I understand why this exists for regular sites – a negative score indicates that there is something wrong with the question, and if the question retains its negative score for that long, then it might not be worth keeping on the site. However, on Meta, a negative score – particularly when it comes to feature-requests – is merely indicative of disagreement. A question can have a very negative score without there being anything wrong quality- or research-wise with the question. It might merely be a suggestion that more people disagree with than agree with. Currently, even if the disagreers only have one more member than the agreers, the question will still qualify for automatic deletion.
This does not seem like a good system. Questions that are otherwise fine may be getting deleted just because one or more people disagreed with the suggestion than agreed with it. In fact, I just noticed a case where this happened. This question has 10 upvotes and 25 downvotes for a total score of -15, and was therefore automatically deleted under the policy of RemoveDeadQuestions. However, there doesn't appear to be anything wrong with the quality of the question (full disclosure: it's my question); it's just that more people disagreed with it than agreed with it. By deleting this post, the record of the discussion is lost (except to those who have 10,000 reputation).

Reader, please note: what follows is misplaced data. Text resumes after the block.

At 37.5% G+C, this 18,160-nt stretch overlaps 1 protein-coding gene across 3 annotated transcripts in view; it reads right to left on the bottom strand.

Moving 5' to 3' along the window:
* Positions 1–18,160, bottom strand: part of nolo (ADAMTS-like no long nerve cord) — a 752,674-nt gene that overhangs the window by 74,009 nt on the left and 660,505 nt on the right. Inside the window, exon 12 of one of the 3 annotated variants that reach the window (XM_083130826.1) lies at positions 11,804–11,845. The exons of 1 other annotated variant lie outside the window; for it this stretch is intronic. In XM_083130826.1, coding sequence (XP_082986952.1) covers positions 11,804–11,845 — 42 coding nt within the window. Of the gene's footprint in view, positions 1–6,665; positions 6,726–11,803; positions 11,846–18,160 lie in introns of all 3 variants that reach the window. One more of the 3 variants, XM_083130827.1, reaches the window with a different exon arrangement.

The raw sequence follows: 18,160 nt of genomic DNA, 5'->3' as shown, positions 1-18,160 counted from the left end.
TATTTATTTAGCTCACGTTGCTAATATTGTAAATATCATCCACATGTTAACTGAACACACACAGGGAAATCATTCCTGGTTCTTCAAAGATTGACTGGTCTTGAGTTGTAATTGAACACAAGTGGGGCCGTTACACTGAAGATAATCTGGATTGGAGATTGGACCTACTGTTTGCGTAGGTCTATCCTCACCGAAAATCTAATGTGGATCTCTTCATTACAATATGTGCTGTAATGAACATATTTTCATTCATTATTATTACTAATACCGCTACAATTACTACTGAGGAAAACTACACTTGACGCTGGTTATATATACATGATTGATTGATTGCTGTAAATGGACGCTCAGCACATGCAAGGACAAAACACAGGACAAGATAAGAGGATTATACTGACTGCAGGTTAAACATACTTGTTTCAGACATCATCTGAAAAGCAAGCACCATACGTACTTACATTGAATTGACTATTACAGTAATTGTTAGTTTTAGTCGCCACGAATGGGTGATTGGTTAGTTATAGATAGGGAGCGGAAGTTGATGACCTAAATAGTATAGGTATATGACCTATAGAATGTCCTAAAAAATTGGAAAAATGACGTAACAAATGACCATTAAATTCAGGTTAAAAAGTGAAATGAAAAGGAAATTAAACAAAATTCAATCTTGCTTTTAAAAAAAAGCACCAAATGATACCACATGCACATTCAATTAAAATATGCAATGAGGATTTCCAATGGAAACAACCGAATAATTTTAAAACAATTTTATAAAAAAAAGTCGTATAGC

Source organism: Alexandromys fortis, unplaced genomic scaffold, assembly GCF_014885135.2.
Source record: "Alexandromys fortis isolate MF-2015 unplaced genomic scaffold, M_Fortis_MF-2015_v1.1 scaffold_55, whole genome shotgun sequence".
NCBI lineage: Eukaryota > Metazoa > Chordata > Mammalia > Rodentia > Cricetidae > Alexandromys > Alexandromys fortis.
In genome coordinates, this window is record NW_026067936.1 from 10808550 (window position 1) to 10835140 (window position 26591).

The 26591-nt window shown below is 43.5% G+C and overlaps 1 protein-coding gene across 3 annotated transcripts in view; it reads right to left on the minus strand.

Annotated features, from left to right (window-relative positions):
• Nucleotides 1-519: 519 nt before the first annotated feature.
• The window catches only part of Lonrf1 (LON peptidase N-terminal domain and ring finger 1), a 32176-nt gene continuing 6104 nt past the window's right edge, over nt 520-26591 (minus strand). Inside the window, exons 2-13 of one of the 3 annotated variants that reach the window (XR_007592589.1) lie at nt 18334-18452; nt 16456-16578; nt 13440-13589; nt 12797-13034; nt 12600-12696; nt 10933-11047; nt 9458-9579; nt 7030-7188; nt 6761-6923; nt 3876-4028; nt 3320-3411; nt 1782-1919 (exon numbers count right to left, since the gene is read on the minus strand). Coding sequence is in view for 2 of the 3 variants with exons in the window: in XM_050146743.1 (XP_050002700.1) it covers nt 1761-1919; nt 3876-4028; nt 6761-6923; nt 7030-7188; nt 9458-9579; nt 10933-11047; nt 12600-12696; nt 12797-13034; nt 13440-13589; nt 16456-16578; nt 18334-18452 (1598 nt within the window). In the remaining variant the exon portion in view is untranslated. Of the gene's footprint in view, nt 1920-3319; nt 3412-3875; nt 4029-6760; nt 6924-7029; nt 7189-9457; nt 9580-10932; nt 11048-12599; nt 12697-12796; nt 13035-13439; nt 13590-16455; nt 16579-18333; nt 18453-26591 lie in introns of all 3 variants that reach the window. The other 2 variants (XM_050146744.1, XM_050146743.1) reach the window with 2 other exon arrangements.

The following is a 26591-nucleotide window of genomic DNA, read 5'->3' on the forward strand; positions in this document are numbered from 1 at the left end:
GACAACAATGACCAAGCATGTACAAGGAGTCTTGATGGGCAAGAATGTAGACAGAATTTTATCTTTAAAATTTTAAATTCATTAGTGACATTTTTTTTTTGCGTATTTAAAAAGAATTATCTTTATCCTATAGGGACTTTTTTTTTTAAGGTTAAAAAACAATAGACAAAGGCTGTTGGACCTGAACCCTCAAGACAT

As the record of the prior discussion is lost, it also means that users who later come up with the same idea will not be aware of the prior discussion, or the fact that it had been proposed before and received negatively, and may sometimes be hit with an immediate onslaught of downvotes simply because they didn't know of the prior outcome. Also, such questions cannot be closed as duplicates, impeding content curation.
I think it would make sense to not apply the policy of RemoveDeadQuestions to Meta questions. Or, at the very least, the criteria should be tweaked. Perhaps if a question has a negative score and no upvotes it should be deleted, as there it is more likely that the negative score is because it's a bad question. But when the question has a significant amount of upvotes it should not get deleted simply because one or more people voted against the suggestion than in favor of it.
Some may argue that since nobody bothered to answer the question (which stops it from automatic deletion), the discussion isn't valuable, but in many cases, there may be a valuable discussion in the comments, and as Monica's answer states, feature requests are expected to make their case in the question, not in answers.
(I am aware of this question which which asks if RemoveDeadQuestions applies to Meta. The point of this question is to suggest that that should not be the case.)